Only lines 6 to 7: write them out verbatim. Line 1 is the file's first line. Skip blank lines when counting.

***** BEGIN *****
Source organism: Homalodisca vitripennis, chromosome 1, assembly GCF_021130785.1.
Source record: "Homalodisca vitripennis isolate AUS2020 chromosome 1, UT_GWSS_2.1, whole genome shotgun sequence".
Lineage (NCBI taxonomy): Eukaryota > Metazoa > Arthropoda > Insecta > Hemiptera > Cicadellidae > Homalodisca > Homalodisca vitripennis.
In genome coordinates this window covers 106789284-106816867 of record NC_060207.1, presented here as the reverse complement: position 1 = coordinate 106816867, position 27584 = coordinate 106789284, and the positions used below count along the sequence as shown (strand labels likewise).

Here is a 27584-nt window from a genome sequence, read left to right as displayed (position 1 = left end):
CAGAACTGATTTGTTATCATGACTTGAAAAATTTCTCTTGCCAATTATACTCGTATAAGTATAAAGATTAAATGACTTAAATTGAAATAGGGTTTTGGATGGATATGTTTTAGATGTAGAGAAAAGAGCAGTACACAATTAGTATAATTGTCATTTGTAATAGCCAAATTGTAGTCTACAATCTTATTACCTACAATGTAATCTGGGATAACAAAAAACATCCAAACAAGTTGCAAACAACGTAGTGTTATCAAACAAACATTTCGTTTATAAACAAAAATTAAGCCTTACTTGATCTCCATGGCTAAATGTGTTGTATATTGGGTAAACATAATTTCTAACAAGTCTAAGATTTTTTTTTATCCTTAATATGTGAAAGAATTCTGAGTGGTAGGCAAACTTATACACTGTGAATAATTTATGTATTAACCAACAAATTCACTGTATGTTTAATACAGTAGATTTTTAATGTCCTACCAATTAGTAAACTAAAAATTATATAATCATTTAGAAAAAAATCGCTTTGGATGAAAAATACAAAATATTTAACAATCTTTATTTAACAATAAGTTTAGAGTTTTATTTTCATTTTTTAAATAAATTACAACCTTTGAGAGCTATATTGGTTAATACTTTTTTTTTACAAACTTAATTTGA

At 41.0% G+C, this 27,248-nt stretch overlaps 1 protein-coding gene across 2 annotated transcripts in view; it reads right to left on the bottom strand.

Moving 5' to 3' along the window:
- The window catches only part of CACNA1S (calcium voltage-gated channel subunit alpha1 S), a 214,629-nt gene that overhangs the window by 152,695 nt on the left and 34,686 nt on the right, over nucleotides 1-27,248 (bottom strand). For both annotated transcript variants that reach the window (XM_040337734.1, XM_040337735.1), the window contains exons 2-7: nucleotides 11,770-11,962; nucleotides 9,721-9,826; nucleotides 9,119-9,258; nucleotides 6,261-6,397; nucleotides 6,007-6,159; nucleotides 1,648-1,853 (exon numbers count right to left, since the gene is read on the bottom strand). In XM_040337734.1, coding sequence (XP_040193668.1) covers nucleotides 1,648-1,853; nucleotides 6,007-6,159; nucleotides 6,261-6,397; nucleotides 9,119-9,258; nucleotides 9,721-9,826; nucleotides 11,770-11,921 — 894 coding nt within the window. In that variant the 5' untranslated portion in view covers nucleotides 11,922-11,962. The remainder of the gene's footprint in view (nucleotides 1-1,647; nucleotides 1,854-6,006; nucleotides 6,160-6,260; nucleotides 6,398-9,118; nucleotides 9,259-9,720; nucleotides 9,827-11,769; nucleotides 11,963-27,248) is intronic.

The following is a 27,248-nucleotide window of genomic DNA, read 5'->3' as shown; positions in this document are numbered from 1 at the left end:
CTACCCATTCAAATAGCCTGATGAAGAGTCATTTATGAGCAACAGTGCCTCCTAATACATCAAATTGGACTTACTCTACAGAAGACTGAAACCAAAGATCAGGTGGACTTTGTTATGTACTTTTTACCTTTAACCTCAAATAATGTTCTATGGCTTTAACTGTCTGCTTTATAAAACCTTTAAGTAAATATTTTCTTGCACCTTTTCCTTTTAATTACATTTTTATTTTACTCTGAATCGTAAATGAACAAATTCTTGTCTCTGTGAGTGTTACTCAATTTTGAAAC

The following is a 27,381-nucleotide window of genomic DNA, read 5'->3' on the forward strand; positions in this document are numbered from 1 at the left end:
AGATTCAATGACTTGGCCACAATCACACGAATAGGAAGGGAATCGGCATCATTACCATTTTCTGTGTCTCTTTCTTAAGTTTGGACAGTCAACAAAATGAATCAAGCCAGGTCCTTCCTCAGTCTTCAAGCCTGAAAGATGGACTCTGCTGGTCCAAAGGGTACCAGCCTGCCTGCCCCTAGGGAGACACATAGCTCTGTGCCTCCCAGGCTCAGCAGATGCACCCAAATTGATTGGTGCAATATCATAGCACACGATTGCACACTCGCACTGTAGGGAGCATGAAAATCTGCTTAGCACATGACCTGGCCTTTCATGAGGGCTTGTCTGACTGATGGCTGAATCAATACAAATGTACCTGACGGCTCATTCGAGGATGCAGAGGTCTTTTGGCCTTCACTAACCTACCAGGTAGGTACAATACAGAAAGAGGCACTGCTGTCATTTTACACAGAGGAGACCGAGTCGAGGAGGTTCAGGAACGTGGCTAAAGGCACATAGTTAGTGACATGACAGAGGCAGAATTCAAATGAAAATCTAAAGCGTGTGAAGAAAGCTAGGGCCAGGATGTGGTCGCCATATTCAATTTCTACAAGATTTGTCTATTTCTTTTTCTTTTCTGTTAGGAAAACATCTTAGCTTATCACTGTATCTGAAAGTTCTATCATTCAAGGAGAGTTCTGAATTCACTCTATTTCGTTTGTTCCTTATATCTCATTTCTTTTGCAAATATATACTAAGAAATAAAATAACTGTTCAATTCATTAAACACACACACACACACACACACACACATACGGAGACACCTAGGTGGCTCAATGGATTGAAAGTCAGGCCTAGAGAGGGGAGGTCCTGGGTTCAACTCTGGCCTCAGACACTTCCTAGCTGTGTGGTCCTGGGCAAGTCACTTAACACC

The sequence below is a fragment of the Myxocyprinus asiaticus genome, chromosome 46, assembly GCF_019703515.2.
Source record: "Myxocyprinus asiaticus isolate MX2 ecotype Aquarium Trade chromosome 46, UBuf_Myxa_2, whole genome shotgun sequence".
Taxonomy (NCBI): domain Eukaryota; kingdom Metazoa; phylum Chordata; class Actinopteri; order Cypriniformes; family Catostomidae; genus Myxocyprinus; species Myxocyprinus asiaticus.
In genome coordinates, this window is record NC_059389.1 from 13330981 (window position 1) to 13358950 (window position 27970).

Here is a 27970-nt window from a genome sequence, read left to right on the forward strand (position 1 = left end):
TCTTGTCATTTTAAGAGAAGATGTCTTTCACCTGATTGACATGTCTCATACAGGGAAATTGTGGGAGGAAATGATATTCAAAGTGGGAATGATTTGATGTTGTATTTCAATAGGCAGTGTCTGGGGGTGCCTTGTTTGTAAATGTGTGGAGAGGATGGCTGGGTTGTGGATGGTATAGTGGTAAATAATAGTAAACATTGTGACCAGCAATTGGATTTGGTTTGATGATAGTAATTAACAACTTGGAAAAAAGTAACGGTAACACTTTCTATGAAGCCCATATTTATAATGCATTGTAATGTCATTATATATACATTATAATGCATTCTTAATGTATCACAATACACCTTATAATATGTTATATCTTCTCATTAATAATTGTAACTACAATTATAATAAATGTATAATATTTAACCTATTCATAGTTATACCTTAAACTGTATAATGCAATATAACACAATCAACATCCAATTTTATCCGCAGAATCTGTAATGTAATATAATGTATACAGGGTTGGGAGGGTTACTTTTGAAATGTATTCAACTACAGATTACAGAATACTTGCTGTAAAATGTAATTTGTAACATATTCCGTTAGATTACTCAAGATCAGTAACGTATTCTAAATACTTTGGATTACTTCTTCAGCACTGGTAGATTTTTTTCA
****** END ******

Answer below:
CAGAACTGATTTGTTATCATGACTTGAAAAATTTCTCTTGCCAATTATACTCGTATAAGTATAAAGATTAAATGACTTAAATTGAAATAGGGTTTTGGATGGATATGTTTTAGATGTAGAGAAAAGAGCAGTACACAATTAGTATAATTGTCATTTGTAATAGCCAAATTGTAGTCTACAATCTTATTACCTACAATGTAATCTGGGATAACAAAAAACATCCAAACAAGTTGCAAACAACGTAGTGTTATCAAACAAACATTTCGTTTATAAACAAAAATTAAGCCTTACTTGATCTCCATGGCTAAATGTGTTGTATATTGGGTAAACATAATTTCTAACAAGTCTAAGATTTTTTTTTATCCTTAATATGTGAAAGAATTCTGAGTGGTAGGCAAACTTATACACTGTGAATAATTTATGTATTAACCAACAAATTCACTGTATGTTTAATACAGTAGATTTTTAATGTCCTACCAATTAGTAAACTAAAAATTATATAATCATTTAGAAAAAAATCGCTTTGGATGAAAAATACAAAATATTTAACAATCTTTATTTAACAATAAGTTTAGAGTTTTATTTTCATTTTTTAAATAAATTACAACCTTTGAGAGCTATATTGGTTAATACTTTTTTTTTACAAACTTAATTTGA

At 41.0% G+C, this 27,248-nt stretch overlaps 1 protein-coding gene across 2 annotated transcripts in view; it reads right to left on the bottom strand.